You can’t always control what happens to you, but you can control how you respond to it. You have the power to take negative energy and channel it into positive results, and that can make all the difference in becoming the derby player you want to be.

By Shaolin Spocker

Shaolin Spocker helps new roller derby skaters figure out where their strengths lie when lining up in a wall | roller derby for beginners

Photo by Regularman

Shaolin Spocker skates with Rose City Rollers, and is going into her fourth season with her incredibly smart-and-pretty home team, the High Rollers. She likes Star Trek and pie (both baking and eating it), and actually knows kung fu, but has received decidedly more high-fives for hitting people in derby than she has anywhere else. You can check out her web design and photography work–both of which she does better and far more often than blogging–at her creative design studio, Upswept Creative.

Finding Your Happy Place In Your Walls

Lining up for a jam in walls with your teammates always gives you a little extra security—these are the people you practice with all the time and hopefully enjoy being around, after all—but sometimes, you’ll get the feeling that things seem to work just a little bit better when you line up in a particular way.

Different parts of a wall have different strengths, and when game time comes around, you can choose the position that plays to your strengths.

Or, if you don’t have teammates yet, maybe your fellow blockers in scrimmage have asked you where you like to line up—the inside? the outside?—and you weren’t quite sure what to say. Read on to learn more about where to line up in a wall, and why.

Where Can You Be In a Wall?

A very long-standing and common way to break it down is to assign blockers to lanes. Assuming you have a four-wall, Lane 1 is holding the inside line, Lane 2 is middle-inside, Lane 3 is middle-outside, and Lane 4 guards the outside line.

With the advent of braced walls and more dynamic formations, assigning yourself to a lane might seem less clear. So, we’ll touch upon that, and talk about wall positions in a way that (hopefully) still translates and makes sense.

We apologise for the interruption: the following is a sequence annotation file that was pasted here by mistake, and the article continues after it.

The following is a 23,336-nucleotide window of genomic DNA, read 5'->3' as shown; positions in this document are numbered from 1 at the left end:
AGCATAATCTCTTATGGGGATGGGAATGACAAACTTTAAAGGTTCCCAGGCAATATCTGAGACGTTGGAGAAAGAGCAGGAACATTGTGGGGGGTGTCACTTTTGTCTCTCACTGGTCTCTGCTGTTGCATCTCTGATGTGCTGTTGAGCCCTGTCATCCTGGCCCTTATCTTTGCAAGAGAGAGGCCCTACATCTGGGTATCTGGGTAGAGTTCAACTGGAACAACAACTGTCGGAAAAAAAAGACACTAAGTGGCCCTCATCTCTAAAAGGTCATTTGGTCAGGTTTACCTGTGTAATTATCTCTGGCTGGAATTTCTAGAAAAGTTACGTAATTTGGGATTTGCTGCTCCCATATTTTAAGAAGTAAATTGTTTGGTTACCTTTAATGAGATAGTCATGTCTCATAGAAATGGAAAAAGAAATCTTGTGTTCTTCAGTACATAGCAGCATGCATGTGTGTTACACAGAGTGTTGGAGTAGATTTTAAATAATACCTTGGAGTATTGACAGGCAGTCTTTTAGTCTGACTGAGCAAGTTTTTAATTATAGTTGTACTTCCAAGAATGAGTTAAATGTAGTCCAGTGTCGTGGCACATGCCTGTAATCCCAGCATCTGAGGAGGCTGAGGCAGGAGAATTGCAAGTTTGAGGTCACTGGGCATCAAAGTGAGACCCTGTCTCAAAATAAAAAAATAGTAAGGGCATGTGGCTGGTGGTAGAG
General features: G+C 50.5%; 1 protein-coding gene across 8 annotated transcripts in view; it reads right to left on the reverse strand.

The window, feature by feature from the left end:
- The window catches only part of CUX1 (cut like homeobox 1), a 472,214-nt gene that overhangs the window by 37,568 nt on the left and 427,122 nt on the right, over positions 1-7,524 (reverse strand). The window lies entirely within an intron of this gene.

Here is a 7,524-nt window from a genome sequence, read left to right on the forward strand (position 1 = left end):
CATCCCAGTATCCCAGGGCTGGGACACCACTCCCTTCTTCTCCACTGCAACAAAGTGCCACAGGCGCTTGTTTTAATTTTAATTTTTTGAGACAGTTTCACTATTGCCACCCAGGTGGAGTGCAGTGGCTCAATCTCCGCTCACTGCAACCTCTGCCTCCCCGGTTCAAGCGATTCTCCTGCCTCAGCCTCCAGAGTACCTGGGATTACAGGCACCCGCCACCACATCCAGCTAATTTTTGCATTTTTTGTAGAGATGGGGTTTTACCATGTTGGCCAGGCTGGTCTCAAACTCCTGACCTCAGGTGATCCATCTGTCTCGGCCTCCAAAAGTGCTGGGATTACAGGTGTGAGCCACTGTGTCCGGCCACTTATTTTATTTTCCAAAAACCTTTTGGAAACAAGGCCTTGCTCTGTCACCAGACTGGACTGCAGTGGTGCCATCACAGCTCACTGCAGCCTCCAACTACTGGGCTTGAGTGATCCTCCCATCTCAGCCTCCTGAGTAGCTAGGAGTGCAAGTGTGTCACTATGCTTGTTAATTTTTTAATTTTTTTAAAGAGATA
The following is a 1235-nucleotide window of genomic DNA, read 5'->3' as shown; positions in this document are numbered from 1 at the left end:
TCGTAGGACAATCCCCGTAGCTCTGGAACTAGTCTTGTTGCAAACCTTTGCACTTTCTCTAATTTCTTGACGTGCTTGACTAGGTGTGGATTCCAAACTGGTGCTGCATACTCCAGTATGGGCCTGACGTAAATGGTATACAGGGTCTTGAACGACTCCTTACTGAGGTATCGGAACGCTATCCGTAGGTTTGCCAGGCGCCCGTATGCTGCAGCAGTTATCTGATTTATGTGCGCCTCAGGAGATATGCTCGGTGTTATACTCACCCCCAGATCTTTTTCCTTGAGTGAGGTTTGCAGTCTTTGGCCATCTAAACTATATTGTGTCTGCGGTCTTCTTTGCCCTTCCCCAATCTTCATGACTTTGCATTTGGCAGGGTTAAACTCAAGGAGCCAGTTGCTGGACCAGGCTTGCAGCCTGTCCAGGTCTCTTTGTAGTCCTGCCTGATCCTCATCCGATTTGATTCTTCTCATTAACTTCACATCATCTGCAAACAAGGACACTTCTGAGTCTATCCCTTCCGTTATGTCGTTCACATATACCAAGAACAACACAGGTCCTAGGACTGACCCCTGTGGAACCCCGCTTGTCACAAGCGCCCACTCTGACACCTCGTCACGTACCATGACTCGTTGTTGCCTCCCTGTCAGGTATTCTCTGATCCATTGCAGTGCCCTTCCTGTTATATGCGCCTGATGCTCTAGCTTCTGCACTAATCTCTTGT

Lane 1, or Nearest to the Inside Line

Guarding the inside line is of perhaps the gravest importance—
it’s the shortest path around the track, and nobody likes making it that easy for an opposing jammer to get through. So, if you’re in this position, you should have Lane 1 on lockdown.

Do you have a good sense of where you are in relation to the inside line? If you’re the person who always knows exactly how close the inside line is, even in the turns, you should be holding that line! On the other hand, if you tend to drift off the line without realizing it, you might let someone else handle that job.

Are you awesome at finishing your hits? We’ve all felt the frustration of hitting a jammer, thinking they’ve gone out, only to see them just barely squeak past in-bounds. If you’re working in a narrower wall, like a three-wall or a braced wall, finishing your hits all the way to the line will make sure that nobody squeaks past your wall.

Are you comfortable with transitions and bracing? If your team likes to start in a flat wall and then transition to a brace, you could be a great candidate for Lane 1. Players who start on the lines are usually the first to transition into a brace position, whether it’s as a lone bracer, or part of a wheel or diamond formation. (Don’t worry if you don’t know what that is. It’s kinda advanced stuff.) Being quick with transitions and comfortable with facing backwards could be an asset to a Lane 1 player.

Do you pivot often? If your team relies heavily on passing the cap, the inside lane is a nice place to be, if you’re the pivot receiving that cap pass.

Lanes 2 and 3, or the Middle Lane(s)

The middle lanes are the solid core of the wall. If you’re in a middle lane, you’ll need to be strong and also adaptable, so you can support your blocker friends in covering the lines.

Do you have really great forward-facing stops? I like to play on the lines, and one of my favorite qualities in a Lane 2 or 3 blocker is when they have awesome, hard plow stops, so I can easily support their blocking. Jammers who don’t want to risk running up the line often hit and push the middle gap hard. If you can take those hard hits and still stay slow and dug into your edges, a middle lane might be for you.

Are you extra-good about having your head on a swivel? Every blocker needs to have their head up, looking around, and to keep aware of what’s happening on the track. But, while Lanes 1 and 4 have their respective lines as a boundary to fall back on, middle lane blockers need to keep alert to both sides of themselves. If your track awareness is on point, you might try a middle lane.